Hello, and welcome to Paper of the Day (Po’D): Practical Implementations of Exemplar-based Noise Robust Automatic Speech Recognition Edition. Today I begin reviewing a series of interesting papers coming from the PSI Speech research group at the Katholieke Universiteit, Leuven Beligium. Today’s paper is: J. F. Gemmeke, A. Hurmalainen, T. Virtanen and Y. Sun, “Toward a practical implementation of exemplar-based noise robust ASR”, in Proc. EUSIPCO, pp. 1490–1494, 2011.
I have talked about Gemmeke’s excellent work before: here and here and here.
In this paper, he and his collaborators discuss in part
the very real problem of making a practical implementation of speech recognition by
sparse classification with large dictionaries of speech and noise exemplars.
To reach accuracies of over 90% mean accuracy for speech with noise
(not your ordinary AWGN, but real noise, like subways and babbling) at 5 dB SNR,
the authors needed their dictionary to contain 16,000 exemplars of speech spectral features and 4,000 exemplars of noise spectral features, each of dimensionality 690 (I think). That is a matrix of 13.8 million entries — not a really a big matrix, but big enough that it is going to make “real-time” hard to achieve.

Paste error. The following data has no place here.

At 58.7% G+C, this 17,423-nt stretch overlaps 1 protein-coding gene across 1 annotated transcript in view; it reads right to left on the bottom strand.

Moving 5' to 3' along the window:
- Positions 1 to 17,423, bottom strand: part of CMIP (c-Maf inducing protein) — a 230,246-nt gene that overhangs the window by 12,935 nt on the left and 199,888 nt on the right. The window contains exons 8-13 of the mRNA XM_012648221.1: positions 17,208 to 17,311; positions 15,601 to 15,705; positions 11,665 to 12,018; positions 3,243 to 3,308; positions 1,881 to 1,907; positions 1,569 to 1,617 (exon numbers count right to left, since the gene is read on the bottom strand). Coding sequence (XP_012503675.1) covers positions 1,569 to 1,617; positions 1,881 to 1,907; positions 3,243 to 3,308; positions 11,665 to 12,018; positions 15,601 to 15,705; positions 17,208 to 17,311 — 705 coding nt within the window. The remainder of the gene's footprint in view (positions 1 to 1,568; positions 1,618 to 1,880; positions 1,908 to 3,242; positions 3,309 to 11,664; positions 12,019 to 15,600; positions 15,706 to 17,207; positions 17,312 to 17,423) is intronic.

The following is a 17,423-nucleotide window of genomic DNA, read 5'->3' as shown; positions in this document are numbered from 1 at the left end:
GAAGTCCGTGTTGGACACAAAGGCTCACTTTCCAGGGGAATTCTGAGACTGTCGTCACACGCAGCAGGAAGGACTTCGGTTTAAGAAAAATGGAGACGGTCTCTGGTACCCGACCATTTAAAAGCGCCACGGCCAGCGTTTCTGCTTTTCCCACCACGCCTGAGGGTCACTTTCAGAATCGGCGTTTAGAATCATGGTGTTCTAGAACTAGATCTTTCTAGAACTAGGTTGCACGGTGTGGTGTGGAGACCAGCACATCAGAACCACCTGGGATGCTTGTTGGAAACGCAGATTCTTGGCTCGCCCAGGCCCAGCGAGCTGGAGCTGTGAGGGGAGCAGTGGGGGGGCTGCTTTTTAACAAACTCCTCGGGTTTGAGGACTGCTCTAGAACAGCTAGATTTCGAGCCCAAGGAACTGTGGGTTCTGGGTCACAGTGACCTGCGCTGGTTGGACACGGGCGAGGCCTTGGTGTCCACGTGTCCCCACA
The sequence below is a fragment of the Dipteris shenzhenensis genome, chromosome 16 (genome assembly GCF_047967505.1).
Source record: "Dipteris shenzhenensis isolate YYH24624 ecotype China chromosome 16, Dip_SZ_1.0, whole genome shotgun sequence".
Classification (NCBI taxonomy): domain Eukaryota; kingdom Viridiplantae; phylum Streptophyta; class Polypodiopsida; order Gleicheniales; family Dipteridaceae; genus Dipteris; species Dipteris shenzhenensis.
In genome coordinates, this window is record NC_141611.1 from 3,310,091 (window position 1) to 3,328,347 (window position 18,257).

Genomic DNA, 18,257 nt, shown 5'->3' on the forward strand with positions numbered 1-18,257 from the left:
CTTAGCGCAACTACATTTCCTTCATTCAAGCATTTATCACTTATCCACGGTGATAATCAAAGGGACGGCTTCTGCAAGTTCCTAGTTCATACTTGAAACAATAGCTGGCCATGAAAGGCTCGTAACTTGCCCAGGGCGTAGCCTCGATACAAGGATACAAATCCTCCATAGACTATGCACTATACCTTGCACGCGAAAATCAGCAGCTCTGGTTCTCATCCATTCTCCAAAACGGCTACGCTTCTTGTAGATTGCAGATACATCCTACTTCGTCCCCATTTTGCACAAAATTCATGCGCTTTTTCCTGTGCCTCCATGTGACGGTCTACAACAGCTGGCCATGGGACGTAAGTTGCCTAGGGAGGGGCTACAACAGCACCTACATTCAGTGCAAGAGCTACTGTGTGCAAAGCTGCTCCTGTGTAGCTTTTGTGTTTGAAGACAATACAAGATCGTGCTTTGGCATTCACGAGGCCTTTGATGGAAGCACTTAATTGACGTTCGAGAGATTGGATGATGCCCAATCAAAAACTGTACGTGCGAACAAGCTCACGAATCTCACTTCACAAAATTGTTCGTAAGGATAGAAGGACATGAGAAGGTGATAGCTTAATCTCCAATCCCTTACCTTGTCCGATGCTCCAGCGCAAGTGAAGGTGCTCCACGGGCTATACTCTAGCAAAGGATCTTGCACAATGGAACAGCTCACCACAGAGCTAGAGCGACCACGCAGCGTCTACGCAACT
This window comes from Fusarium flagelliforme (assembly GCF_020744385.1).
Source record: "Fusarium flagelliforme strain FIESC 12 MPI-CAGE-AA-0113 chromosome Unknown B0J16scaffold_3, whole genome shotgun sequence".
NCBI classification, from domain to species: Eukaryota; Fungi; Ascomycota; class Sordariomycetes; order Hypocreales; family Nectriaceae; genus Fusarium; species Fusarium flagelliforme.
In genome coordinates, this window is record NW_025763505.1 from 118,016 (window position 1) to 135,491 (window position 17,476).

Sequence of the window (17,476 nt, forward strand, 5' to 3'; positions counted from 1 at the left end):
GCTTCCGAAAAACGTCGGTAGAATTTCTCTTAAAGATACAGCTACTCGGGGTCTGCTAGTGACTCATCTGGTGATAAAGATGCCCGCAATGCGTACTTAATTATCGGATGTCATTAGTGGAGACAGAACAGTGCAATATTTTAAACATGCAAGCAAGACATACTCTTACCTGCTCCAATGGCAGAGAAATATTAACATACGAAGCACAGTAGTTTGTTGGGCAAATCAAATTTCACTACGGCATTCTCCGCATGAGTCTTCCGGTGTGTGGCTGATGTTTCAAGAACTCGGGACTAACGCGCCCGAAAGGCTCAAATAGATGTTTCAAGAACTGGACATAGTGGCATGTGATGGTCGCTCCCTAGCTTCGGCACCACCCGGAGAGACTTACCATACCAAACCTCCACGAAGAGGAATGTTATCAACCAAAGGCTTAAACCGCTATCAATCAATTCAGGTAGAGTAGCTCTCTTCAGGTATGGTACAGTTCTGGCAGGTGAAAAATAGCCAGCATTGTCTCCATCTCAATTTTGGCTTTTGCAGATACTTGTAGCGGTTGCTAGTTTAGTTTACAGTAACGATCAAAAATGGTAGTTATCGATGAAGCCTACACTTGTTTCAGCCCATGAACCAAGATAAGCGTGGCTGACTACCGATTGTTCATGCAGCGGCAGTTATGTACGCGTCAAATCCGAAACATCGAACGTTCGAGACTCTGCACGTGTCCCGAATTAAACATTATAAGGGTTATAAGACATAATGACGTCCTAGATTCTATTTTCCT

Gemmeke et al. have looked at how fast things get when parallelism is brought into play by using a GPU. Specifically, using a 1GB GTX460 GPU.
Luckily, programming for such a platform isn’t as problematic as it once was.
We can continue to use the safe prototyping environment of MATLAB with only a few minor changes, and the use of GPUmat.
For a dictionary of size 8000 exemplars, Gemmeke et al. find what took over 92 seconds now takes just over 3 (for a speech sample of duration 1.82 seconds). What is more, though the GPU works only with single precision floating point, Gemmeke et al. find that this does not significantly hurt recognition accuracy.
This paper contains many other interesting experiments related to practical sparse-classification-based noise-robust speech recognition: how to increase noise robustness by augmenting the noise exemplar dictionary with artificial noise exemplars; the optimization of the Lagrangian weights in their objective function; and how mean accuracy decreases with the dictionary size. In this case, we see that at 5 dB SNR mean accuracy has only decreased from 90% to 84% with a dictionary of only 1000 speech exemplars (the noise dictionary size remained 4000). Since for real-time 100 such decompositions must be performed each second, parallel computing with GPUs brings us closer.
A curious thing we see in these experiments, however, is that mean accuracy for clean speech is about 2% higher using dictionaries of exemplars that contain 20 frames of speech data than those that contain 30 frames.
Does this have to do with the dictionary being fatter and more redundant in the former case?
In other words, the set of possible speech signals observed over 20 frames (200 ms) is smaller than that which happens over 30 frames (300 ms).
I will have to ask Jort about this.